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Amigo Todd German called me yesterday morning to say he had a different take on my not being able to feel the Key West energy vortex any more, as reported in yesterday’s redneck mystic chauvinist pig jingle bells for good and naughty little boys and girls, in Key West and beyond post at www.goodmorningkeywest.com.
Todd said maybe I don’t feel the vortex, because I have become one with it, it’s a relatively thing. I said, interesting, I wasn’t kicking that idea out, but the Cuban Conch woman on White Street Pier the other night, who had told me she knew about the vortex, still feels it, and she’s lived here all of her life. Todd said, maybe she has not evolved. I said maybe not, I got that sense when talking with her. Todd said, it’s like being in a tornado. And being mushed, I said. And being one with the tornado. I’m impressed.
Later, I thought, hmmm, my email address is keysmyhome@hotmail. I lost the firstname.lastname@example.org email address several months ago, when hotmail did something weird and I was not able to fix it. I could take the keysmyhome email address as the angels, saying I am one with the vortex vibration, and I probably ain’t gonna be leaving to live anywhere else anytime soon, which I suppose will not be good news to some people, and other people might be glad I’m still around, but not necessarily because they are head over heels in love with me.
For example, yesterday, I bumped into Dan Dombroski,
who heads up the local Boys and Girls Club. He said he reads me every morning. I said, to remind himself that he’s a little insane? He said, to remind himself there is at least one person more insane than he is!
A little birdie told me last night that it was sitting on a telephone wire yesterday, minding its own business, when it overheard someone say, not all that long, ago fired city Manager Bob Vitas held off renewing Police Chief Donie Lee’s contract, pending the outcome of the Charles Eimers case investigations.
I swanned back, given how wound up City Commissioner Tony Yaniz
was to lead the charge to fire Vitas, and given how wound up Yaniz was to lead the charge to defend the KWPD in the Eimers case, that I could not help but wonder if all the other reasons Yaniz gave for Vitas being fired were smoke screen for Vitas not renewing Lee’s contract?
Adding to my wonderment was the little birdie then said it also had heard, as it sat on the telephone wire, that Vitas ran by the mayor and each of the six city commissioners Assistant City Manager David Fernandez retiring and drawing a pension, and being rehired to run the city’s utility department, and no way Vitas would do something like that on his own, with all the experience he’d had in city governments before he came to Key West. But the seven then pretended Vitas had not gotten their nods, and maybe that was because putting the city’s waste contract out for the lowest bid, instead of for a Request For Proposal, which was the seven’s decision, had blown up in the seven’s faces, and since when did the seven, or their predecessor sevens, ever take responsibility for their own screw ups? I said, not in my memory had that happened.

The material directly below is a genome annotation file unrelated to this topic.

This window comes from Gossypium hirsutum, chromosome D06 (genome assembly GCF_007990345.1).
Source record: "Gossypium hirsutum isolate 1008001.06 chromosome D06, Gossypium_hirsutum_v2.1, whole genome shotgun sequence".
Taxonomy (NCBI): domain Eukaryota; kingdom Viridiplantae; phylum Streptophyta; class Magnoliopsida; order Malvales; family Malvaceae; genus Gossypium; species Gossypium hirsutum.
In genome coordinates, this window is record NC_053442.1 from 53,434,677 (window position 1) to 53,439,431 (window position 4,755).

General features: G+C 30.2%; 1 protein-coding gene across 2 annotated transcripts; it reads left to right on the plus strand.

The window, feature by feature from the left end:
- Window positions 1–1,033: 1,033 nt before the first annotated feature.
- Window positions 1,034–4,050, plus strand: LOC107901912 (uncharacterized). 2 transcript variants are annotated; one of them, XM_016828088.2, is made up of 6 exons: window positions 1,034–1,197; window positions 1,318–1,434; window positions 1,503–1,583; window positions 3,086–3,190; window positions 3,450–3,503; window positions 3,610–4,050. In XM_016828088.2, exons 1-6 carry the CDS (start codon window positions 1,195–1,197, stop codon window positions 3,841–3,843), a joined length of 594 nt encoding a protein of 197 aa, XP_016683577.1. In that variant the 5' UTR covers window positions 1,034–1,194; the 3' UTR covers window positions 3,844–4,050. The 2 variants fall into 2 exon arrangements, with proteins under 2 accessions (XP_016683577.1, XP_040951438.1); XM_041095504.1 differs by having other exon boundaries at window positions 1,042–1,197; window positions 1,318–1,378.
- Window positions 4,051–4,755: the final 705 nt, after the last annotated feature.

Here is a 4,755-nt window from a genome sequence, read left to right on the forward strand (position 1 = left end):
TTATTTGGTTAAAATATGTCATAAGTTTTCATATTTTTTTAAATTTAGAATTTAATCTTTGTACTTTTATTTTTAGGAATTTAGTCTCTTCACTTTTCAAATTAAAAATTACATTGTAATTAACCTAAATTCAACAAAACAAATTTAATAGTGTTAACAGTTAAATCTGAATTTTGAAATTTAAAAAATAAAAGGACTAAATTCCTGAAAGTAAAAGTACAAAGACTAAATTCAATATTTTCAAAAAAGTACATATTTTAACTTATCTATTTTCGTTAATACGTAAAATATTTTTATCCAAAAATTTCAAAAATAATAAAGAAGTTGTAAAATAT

I bet Dan Dombroski has heaps of fun reading about that not entirely improbable skullduggery, and I bet he ain’t the only person who has heaps of fun with it. I kept thinking all along Yaniz was protesting too much about Vitas, and about the holy innocence and sanctity of the Key West police. Maybe with Cuba-US relations normalizing, finally, way too long that happening, thank you President Obama, even if I don’t like your foreign war policy, Yaniz will give thought moving back to his native country.
Meanwhile, I bet Yaniz is tickled duo pink
about what went onto the Key West the Newspaper (www.thebluepaper.com) Facebook page yesterday. Now CBS has reported the Charles Eimers case twice.
Here is the CBS video on the Charles Eimers Key West death-in-custody case that aired this morning on CBS This Morning…
And I bet Yaniz is tres tickled pink
that, last night, led by Tom Milone
and Joe Pais (apology, I couldn’t find a photo of Joe), the Key West Citizen (Police) Review Board (CRB) voted 7-0 to accept the Charles Eimers case, and to draft a letter to the US Department of Justice (DOJ), asking it to investigate the Key West Police Department, the Florida Department of Law Enforcement (FDLE), State Attorney Catherine Vogel, and the Monroe Medical Examiner who performed the autopsy.
Tom had prepared an exhaustive “legal brief”, which he presented, containing myriad and overwhelming reasons why the CRB should accept the Eimers case on its own motion. Pais, a former city commissioner, said, if you google Key West Police Department, all you see is the Charles Eimers case. Pais unabashedly read from the transcript of Officer Gary Lee Lovetee’s damning recorded comments, saying Lovette’s F-bombs unedited. First time I ever heard a city official say the F-bomb at a city government meeting. But why not? It’s what Lovette himself said, as he and the other cops laughed while they killed Charles Eimers.
The only newspaper journalist at the CRB meeting was Naja Girard, co-publisher, with her husband, Arnaud, who also does the blue paper’s lovely “cartoons”,
of Key West the Newspaper (www.thebluepaper.com), which broke the Eimers case. I told the CRB during citizen comments last night, but for Naja and Arnaud, there would be no Eimers case, and they deserve a Pulitzer for journalism.
For the first time I attended a CRB meeting, citizens were allowed speak to each action time, as well as during closing citizen comments. There were 6 action items, and I spoke to all 6, as well as during closing citizen comments. I told a few stories, including how the CRB came into being via a massive grassroots voter referendum, which passed overwhelmingly against the total resistance of the city government, the police department and the police benevolent union. And that Todd German, the CRB’s first Chairman, had told them about a year ago that they had the right to launch their own investigation, when circumstances demanded they do that, and circumstances certainly demanded they do that in the Charles Eimers case, and thank you for doing it.
Might have been my all-time best legal dog and pony show. My University of Alabama School of Law professors and the US District Judge for whom I clerked might have loved to have been t there. But then, I bet they were there, egging me on :-).
The CRB’s attorney, Robert Cintron,
said he was eager to assist the CRB in preparing its letter to DOJ. After the meeting ended, Robert, who sits on the Citizen Editorial Board, told me he was not happy the Citizen did not have a reporter there. CRB meetings are not video recorded, but only are sound recorded. A shame, because that might have been the most important city government meeting since I arrived in Key West, in late 2000. Probably no might have been.